The Uses of Thermography to Maintain Wellness
Arteries dilate, blood flow increases and capillaries become more permeable in the presence of chronic inflammation, which causes heat in the body. Although we may not be able to see it on the surface, internal temperature changes are the earliest indicators of disease and dysfunction. Fortunately, inflammation, which makes us aware of issues that we might not otherwise acknowledge, can be detected by thermal imaging. This harmless and painless screening tool uses digital infrared heat map technology to detect potential disease and pinpoint pain and injury sites. A thermal fingerprint with a spectrum of colors that indicates an increase or decrease in the amount of heat emitted from the surface of the body sets a thermogram apart from ultrasound and X-rays.
Thermal imaging is sensitive to variations in the vascular, muscular, neural and skeletal systems. Physiological (functional) changes can occur seven to 10 years prior to anatomical (structural) alterations, allowing for a rapid clinical diagnosis of problems, often before symptoms appear. According to Kim Lemons, owner of Suncoast Thermal Imaging, in Cape Coral, and Taryn Kean, owner of Southwest Thermal Imaging, in Bonita Springs, the logic of using thermal imaging to create a history of physiological changes that occur over time is why more women and men are scheduling a full-body thermogram as a part of a proactive prevention and wellness approach to health.
“X-rays, ultrasound and mammography show the internal structure of the body, but miss things such as active inflammation, which is an aspects of all illnesses, particularly cancer. A thermogram, which doesn’t use any radiation, provides valuable information to justify additional testing by a physician,” says Kean. This is why individuals that want to know if they have potential health issues before they manifest into full-blown symptoms use a thermogram to monitor their health, particularly those with a history of disease in their family. “Rather than ordering an extensive battery of expensive tests when the physician sees an area of abnormal sensitivity, they can order specific tests,” advises Lemons.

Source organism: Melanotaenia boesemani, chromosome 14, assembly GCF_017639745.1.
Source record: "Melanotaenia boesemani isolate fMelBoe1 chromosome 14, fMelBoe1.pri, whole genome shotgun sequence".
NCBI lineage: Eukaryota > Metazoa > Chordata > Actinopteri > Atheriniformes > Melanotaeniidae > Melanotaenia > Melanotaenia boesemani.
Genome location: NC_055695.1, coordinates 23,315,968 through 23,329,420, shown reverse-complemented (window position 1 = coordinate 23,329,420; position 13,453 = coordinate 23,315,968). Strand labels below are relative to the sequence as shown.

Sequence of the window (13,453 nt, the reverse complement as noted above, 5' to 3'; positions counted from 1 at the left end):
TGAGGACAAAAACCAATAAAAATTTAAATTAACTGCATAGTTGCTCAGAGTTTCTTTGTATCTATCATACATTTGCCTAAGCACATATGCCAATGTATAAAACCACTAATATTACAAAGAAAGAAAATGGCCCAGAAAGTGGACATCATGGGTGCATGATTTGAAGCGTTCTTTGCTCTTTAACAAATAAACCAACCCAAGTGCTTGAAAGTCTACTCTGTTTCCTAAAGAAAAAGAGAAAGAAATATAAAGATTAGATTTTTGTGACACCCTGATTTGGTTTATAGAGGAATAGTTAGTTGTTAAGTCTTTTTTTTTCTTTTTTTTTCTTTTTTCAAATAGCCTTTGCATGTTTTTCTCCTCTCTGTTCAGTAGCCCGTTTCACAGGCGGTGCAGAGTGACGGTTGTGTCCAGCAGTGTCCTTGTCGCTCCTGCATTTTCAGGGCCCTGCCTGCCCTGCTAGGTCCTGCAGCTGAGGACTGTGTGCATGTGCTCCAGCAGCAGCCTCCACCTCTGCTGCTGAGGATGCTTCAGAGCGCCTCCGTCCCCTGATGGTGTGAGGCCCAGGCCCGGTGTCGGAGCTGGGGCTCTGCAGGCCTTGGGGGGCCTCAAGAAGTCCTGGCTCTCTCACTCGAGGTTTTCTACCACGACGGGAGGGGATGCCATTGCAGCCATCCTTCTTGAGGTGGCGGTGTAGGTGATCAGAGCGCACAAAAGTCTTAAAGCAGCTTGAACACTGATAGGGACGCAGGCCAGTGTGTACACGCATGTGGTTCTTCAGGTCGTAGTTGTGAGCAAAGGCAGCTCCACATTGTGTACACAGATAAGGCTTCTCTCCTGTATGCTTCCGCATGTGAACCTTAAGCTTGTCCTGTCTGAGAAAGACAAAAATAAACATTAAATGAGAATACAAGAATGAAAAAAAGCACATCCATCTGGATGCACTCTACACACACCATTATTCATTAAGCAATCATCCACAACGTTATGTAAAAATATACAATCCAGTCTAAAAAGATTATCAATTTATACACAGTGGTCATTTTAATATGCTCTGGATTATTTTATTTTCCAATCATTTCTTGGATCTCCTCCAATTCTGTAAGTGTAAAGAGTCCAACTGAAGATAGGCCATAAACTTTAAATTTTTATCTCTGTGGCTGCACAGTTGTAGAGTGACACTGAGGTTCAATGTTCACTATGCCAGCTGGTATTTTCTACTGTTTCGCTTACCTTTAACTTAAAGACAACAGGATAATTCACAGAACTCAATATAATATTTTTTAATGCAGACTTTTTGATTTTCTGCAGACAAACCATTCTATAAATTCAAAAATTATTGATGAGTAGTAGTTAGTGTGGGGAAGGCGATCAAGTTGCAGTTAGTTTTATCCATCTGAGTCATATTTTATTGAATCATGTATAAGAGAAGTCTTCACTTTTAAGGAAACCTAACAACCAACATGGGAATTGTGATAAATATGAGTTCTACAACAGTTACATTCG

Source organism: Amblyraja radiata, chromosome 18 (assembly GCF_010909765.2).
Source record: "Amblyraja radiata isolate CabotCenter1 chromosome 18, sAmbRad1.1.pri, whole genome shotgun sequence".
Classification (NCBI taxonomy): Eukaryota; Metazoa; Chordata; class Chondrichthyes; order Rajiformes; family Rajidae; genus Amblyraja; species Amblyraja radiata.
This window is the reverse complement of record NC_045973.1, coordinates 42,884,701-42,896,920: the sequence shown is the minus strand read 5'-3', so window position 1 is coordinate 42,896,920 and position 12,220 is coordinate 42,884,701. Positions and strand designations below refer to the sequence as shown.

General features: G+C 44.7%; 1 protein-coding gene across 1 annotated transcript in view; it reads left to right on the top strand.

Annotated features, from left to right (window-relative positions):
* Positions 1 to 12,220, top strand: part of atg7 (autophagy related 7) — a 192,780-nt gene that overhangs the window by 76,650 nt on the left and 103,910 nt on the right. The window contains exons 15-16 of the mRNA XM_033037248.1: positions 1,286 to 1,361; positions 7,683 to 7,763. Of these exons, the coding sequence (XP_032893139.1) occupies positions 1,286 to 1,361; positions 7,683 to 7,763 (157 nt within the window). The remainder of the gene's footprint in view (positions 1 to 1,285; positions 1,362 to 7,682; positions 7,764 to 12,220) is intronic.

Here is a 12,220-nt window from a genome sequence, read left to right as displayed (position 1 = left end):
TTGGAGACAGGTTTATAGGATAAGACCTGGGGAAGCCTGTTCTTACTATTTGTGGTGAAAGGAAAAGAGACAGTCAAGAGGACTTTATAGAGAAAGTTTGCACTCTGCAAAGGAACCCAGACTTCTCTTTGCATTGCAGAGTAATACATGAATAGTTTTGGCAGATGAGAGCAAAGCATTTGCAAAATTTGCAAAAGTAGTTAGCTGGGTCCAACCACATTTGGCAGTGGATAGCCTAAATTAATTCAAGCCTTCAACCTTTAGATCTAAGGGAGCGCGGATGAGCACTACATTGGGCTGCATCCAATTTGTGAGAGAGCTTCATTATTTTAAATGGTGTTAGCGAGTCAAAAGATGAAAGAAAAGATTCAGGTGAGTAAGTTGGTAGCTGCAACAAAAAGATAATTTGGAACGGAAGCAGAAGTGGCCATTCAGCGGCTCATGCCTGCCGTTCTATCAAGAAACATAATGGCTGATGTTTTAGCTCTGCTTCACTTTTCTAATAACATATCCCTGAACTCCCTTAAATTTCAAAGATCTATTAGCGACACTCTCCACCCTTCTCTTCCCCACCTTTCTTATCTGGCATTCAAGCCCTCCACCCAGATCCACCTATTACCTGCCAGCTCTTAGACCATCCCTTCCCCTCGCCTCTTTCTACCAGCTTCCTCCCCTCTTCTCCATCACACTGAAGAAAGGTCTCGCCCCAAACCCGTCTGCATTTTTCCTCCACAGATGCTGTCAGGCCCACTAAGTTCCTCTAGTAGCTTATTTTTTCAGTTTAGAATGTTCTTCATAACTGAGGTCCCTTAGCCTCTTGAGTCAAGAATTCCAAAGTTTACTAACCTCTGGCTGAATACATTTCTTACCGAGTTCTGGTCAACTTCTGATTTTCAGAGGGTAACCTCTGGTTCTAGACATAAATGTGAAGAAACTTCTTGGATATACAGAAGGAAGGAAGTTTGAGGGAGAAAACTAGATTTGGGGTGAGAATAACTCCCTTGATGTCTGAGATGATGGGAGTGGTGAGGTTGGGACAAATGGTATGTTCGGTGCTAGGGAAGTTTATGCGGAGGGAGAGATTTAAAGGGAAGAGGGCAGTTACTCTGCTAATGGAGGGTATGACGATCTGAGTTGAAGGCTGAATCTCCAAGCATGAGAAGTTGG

A full-body thermogram, which starts just below the brain, extends to the feet. In the skull, sensitivities that could be indicators of allergies, sinus problems, TMJ, gum disease and infected teeth are detectable. Scanning the neck can reveal inflammation in the carotid arteries, as well as the functional levels of the thyroid and immune system. “A recent client had imaging done three months apart. The color in the immune area had changed, indicating her immune system was suppressed. She had been sick with the flu in-between appointments,” says Lemons.
Screening the body cavity can be beneficial for noting sensitivities that may indicate heart problems, osteoporosis, arthritis, herniated discs and lung dysfunction. In the abdomen, where irritable bowel syndrome, diverticulitis and Crohn’s disease occur, thermography can pick up high-sensitivity areas. Chronic fatigue, fibromyalgia, bursitis, varicose veins and poor circulation are also detectable, along with nerve compression and neuropathy in the feet. Lemons and Kean agree that when these conditions are addressed early on, restoring health is much more likely.
For prevention, Lemons and Kean recommend a full body scan every two years and a breast scan annually. They suggest thinking of a thermogram as a finger pointing to a potential health problem that needs to be addressed.
Southwest Thermal Imaging is located in the Sunshine Plaza & Professional Center, 9148 Bonita Beach Rd., Ste. 202, in Bonita Springs. For more information, call 239-949-2011or visit ThermalClinic.com.